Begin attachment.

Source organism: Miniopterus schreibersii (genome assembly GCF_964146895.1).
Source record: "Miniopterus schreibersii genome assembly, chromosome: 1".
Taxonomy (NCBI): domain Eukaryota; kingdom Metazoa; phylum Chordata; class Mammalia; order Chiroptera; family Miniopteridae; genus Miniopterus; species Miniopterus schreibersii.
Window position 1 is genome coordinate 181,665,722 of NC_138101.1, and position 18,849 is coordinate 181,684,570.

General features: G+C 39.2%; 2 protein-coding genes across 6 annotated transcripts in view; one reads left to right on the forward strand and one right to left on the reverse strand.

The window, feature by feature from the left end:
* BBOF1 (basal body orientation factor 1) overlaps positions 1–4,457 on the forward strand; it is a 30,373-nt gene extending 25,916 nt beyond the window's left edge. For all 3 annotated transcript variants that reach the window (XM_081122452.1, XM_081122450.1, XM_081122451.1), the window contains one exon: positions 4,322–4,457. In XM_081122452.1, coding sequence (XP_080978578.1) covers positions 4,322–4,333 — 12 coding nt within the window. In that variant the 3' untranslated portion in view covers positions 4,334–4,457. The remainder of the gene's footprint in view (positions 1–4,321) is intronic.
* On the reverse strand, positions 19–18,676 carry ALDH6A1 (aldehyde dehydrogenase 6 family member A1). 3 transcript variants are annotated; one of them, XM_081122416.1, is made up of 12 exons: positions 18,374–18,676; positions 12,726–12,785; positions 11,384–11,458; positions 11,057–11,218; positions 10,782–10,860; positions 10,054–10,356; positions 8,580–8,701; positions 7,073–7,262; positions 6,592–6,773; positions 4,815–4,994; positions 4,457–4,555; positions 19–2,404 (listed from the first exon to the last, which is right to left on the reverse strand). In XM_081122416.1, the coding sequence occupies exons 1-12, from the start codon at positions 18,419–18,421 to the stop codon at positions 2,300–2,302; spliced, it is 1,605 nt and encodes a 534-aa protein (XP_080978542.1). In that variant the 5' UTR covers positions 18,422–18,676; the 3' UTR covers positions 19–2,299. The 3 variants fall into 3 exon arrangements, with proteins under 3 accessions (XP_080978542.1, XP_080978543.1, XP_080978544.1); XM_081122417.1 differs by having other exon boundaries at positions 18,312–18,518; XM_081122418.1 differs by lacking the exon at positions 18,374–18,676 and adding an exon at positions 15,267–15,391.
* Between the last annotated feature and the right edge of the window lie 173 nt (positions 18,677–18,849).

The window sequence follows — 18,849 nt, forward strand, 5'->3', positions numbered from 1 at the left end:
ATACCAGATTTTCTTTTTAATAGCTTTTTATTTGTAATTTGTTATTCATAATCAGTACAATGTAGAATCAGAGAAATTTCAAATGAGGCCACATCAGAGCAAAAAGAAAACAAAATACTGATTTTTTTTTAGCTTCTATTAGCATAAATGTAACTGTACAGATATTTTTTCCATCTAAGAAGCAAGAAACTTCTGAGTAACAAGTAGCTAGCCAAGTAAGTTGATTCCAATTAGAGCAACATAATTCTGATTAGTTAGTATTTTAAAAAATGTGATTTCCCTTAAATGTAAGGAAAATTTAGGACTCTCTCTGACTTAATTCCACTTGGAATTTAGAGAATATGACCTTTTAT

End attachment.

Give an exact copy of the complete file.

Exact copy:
Source organism: Miniopterus schreibersii (genome assembly GCF_964146895.1).
Source record: "Miniopterus schreibersii genome assembly, chromosome: 1".
Taxonomy (NCBI): domain Eukaryota; kingdom Metazoa; phylum Chordata; class Mammalia; order Chiroptera; family Miniopteridae; genus Miniopterus; species Miniopterus schreibersii.
Window position 1 is genome coordinate 181,665,722 of NC_138101.1, and position 18,849 is coordinate 181,684,570.

General features: G+C 39.2%; 2 protein-coding genes across 6 annotated transcripts in view; one reads left to right on the forward strand and one right to left on the reverse strand.

The window, feature by feature from the left end:
* BBOF1 (basal body orientation factor 1) overlaps positions 1–4,457 on the forward strand; it is a 30,373-nt gene extending 25,916 nt beyond the window's left edge. For all 3 annotated transcript variants that reach the window (XM_081122452.1, XM_081122450.1, XM_081122451.1), the window contains one exon: positions 4,322–4,457. In XM_081122452.1, coding sequence (XP_080978578.1) covers positions 4,322–4,333 — 12 coding nt within the window. In that variant the 3' untranslated portion in view covers positions 4,334–4,457. The remainder of the gene's footprint in view (positions 1–4,321) is intronic.
* On the reverse strand, positions 19–18,676 carry ALDH6A1 (aldehyde dehydrogenase 6 family member A1). 3 transcript variants are annotated; one of them, XM_081122416.1, is made up of 12 exons: positions 18,374–18,676; positions 12,726–12,785; positions 11,384–11,458; positions 11,057–11,218; positions 10,782–10,860; positions 10,054–10,356; positions 8,580–8,701; positions 7,073–7,262; positions 6,592–6,773; positions 4,815–4,994; positions 4,457–4,555; positions 19–2,404 (listed from the first exon to the last, which is right to left on the reverse strand). In XM_081122416.1, the coding sequence occupies exons 1-12, from the start codon at positions 18,419–18,421 to the stop codon at positions 2,300–2,302; spliced, it is 1,605 nt and encodes a 534-aa protein (XP_080978542.1). In that variant the 5' UTR covers positions 18,422–18,676; the 3' UTR covers positions 19–2,299. The 3 variants fall into 3 exon arrangements, with proteins under 3 accessions (XP_080978542.1, XP_080978543.1, XP_080978544.1); XM_081122417.1 differs by having other exon boundaries at positions 18,312–18,518; XM_081122418.1 differs by lacking the exon at positions 18,374–18,676 and adding an exon at positions 15,267–15,391.
* Between the last annotated feature and the right edge of the window lie 173 nt (positions 18,677–18,849).

The window sequence follows — 18,849 nt, forward strand, 5'->3', positions numbered from 1 at the left end:
ATACCAGATTTTCTTTTTAATAGCTTTTTATTTGTAATTTGTTATTCATAATCAGTACAATGTAGAATCAGAGAAATTTCAAATGAGGCCACATCAGAGCAAAAAGAAAACAAAATACTGATTTTTTTTTAGCTTCTATTAGCATAAATGTAACTGTACAGATATTTTTTCCATCTAAGAAGCAAGAAACTTCTGAGTAACAAGTAGCTAGCCAAGTAAGTTGATTCCAATTAGAGCAACATAATTCTGATTAGTTAGTATTTTAAAAAATGTGATTTCCCTTAAATGTAAGGAAAATTTAGGACTCTCTCTGACTTAATTCCACTTGGAATTTAGAGAATATGACCTTTTAT